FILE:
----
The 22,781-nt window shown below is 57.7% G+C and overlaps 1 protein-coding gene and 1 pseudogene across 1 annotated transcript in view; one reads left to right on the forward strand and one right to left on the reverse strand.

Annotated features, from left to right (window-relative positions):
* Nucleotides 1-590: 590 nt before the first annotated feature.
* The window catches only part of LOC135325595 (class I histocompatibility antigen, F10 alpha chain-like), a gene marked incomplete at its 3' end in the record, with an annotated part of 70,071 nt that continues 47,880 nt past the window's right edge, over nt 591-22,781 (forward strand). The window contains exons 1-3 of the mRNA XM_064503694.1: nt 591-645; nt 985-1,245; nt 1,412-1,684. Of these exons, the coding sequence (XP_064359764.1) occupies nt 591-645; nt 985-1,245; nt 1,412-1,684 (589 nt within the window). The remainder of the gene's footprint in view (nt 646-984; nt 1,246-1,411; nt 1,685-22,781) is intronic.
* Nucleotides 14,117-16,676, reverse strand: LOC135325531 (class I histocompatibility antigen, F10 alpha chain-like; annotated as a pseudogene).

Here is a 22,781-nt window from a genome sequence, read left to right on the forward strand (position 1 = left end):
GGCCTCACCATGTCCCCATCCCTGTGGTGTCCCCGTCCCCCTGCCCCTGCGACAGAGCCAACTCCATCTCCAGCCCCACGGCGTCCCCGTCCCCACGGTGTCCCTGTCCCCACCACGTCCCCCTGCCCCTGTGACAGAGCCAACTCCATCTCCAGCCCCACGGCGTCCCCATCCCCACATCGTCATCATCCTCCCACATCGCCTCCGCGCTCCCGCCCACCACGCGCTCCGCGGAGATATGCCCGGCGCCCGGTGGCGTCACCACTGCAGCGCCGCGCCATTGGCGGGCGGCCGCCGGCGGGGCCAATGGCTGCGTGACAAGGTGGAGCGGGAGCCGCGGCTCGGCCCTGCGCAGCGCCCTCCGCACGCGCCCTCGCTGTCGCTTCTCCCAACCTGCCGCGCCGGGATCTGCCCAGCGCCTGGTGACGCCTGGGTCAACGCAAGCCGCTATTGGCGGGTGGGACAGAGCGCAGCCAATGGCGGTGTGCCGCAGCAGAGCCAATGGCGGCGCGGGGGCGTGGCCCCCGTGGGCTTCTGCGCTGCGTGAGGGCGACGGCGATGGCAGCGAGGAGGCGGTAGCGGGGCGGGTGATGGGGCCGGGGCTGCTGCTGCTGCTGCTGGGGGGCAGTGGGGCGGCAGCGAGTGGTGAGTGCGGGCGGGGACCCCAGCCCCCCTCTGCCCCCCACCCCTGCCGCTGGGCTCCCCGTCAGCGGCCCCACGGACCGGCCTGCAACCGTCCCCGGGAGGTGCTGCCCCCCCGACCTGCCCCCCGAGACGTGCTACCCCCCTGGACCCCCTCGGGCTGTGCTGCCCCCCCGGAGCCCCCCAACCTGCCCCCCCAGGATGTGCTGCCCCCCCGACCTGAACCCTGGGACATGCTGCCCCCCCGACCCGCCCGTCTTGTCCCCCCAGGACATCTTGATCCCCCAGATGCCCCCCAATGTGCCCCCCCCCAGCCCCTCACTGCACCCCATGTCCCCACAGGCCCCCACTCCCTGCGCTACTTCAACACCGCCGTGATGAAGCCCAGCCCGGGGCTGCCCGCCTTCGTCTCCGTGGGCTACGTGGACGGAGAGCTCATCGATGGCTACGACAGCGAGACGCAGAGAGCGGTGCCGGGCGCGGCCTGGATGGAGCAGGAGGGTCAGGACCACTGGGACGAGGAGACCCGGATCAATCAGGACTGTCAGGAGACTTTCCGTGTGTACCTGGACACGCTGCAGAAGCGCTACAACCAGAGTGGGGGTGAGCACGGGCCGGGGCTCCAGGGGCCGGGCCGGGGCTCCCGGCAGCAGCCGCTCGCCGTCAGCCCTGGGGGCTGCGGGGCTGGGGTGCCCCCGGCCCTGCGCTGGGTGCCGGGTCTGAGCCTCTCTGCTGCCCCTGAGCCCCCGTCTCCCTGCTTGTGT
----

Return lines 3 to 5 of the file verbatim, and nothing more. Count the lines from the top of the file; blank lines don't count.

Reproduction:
* Nucleotides 1-590: 590 nt before the first annotated feature.
* The window catches only part of LOC135325595 (class I histocompatibility antigen, F10 alpha chain-like), a gene marked incomplete at its 3' end in the record, with an annotated part of 70,071 nt that continues 47,880 nt past the window's right edge, over nt 591-22,781 (forward strand). The window contains exons 1-3 of the mRNA XM_064503694.1: nt 591-645; nt 985-1,245; nt 1,412-1,684. Of these exons, the coding sequence (XP_064359764.1) occupies nt 591-645; nt 985-1,245; nt 1,412-1,684 (589 nt within the window). The remainder of the gene's footprint in view (nt 646-984; nt 1,246-1,411; nt 1,685-22,781) is intronic.
* Nucleotides 14,117-16,676, reverse strand: LOC135325531 (class I histocompatibility antigen, F10 alpha chain-like; annotated as a pseudogene).